CRS Issue Statement on Military Strategies and Force Structure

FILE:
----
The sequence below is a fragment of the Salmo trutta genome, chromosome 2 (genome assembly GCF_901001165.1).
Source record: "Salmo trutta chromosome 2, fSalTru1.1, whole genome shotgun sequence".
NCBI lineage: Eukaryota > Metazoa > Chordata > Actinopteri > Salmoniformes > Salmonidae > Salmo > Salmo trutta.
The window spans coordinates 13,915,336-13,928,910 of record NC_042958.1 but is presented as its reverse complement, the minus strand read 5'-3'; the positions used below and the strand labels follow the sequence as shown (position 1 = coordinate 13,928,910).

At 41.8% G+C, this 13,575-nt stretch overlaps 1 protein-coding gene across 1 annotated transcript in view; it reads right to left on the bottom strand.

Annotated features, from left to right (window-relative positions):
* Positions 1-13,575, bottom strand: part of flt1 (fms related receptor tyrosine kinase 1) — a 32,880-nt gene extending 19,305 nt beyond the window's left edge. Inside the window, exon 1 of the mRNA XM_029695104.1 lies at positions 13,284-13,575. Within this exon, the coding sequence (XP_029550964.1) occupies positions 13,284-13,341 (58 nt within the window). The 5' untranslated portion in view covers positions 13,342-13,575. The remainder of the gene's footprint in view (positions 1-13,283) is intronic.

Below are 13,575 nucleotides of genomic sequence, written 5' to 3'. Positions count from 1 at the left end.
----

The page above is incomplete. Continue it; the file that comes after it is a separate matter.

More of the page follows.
. CRS Issue Statement on Military Strategies and Force Structure Stephen Daggett, Coordinator Specialist in Defense Policy and Budgets January 13, 2010 Congressional Research Service 7-5700 IS40350 CRS Report for Congress Prepared for Members and Committees of Congress . CRS Issue Statement on Military Strategies and Force Structure he 111th Congress will be presented with a wide range of national security issues as the U.S. government undertakes both the intellectual and practical task of updating and revising its military strategy and force planning to meet the demands of a rapidly changing international security environment. Much of the discussion will be shaped by the congressionally mandated Quadrennial Defense Review (QDR), on which the Defense Department is required to issue a report no later than February 2010, when the President’s budget is due to Congress. The QDR normally follows a statement of National Security Strategy by the White House. The strategy report is required to define U.S. global interests and objectives and to describe the foreign policy as well as military capabilities needed to implement U.S. national security strategy. The new Administration has not completed a report, however, leaving many aspects of national security strategy yet to be fully defined. T In recent years, it has very widely been agreed that the global security environment necessitates an “all of government” approach to national security that combines “soft power” skills, most often applied by civilian agencies, with the military’s traditional “hard power.” A great deal of interest has been expressed in reexamining how well the U.S. government is organized to apply all instruments of national power to achieve its national security objectives, how to balance major roles and responsibilities among key agencies, and how to integrate agency efforts. The shift of economic strength from the Atlantic to the Pacific, and the rise of China as a major global power, may become a matter of increasing congressional attention in shaping global economic policy, foreign policy, and defense strategy. Meanwhile, managing the drawdown of U.S. forces in Iraq and assessing the effectiveness of the Administration’s expanded, though not open-ended, commitment in Afghanistan will remain a major focus of congressional oversight and debate. Military force structure issues include what types of ground forces and special operations units are required for current and future operations, a matter that has been a particular focus of debate in the Army. The size of the Army and Marine Corps has increased recently, as a means of meeting the demands of current conflicts. Defense strategy reflects the premise that future conflicts are likely to be similar to those facing U.S. military forces today, requiring a continued focus on irregular warfare capabilities. But a very broad range of new challenges are also being discussed, including challenges that may be posed to the U.S. ability to project power in regions far around the globe and threats to exploit U.S. vulnerabilities both overseas and in the homeland. The balance between ground forces, maritime capabilities, and air and space forces may be a matter of as far-reaching and open-ended a debate as at any time since the 1950s. Nuclear nonproliferation policy may be a particular focus of attention, with debates intensifying over matters as varied as global economic sanctions and possible military strikes against Iran, ratification of the nuclear test ban treaty, negotiations with North Korea, arms reduction agreements with Russia, and the role of nuclear weapons in reassuring allies and deterring non-nuclear threats. Defense of the homeland, through military and other means, has been a matter of increasing congressional concern, with renewed attention on the integration of intelligence garnered from disparate sources and by different agencies. Congressional Research Service 1 . CRS Issue Statement on Military Strategies and Force Structure Issue Team Members Stephen Daggett, Coordinator Specialist in Defense Policy and Budgets, 7-7642 John Rollins Specialist in Terrorism and National Security, 7-5529 Nina M. Serafino Specialist in International Security Affairs, 7-7667 Tiaji Salaam-Blyther Specialist in Global Health, 7-7677 Pat Towell Specialist in U.S. Defense Policy and Budget, 7-2122 Curt Tarnoff Specialist in Foreign Affairs, 7-7656 Ronald O'Rourke Specialist in Naval Affairs, 7-7610 Liana Sun Wyler Analyst in International Crime and Narcotics, 7-6177 Jeremiah Gertler Specialist in Military Aviation, 7-5107 Jennifer K. Elsea Legislative Attorney, 7-5466 Amy F. Woolf Specialist in Nuclear Weapons Policy, 7-2379 R. Chuck Mason Legislative Attorney, 7-9294 Amy Belasco Specialist in U.S. Defense Policy and Budget, 7-7627 Lisa Mages Information Research Specialist, 7-7452 Richard F. Grimmett Specialist in International Security, 7-7675 Mari-Jana "M-J" Oboroceanu Information Research Specialist, 7-6329 Rhoda Margesson Specialist in International Humanitarian Policy, 7-0425 Congressional Research Service 2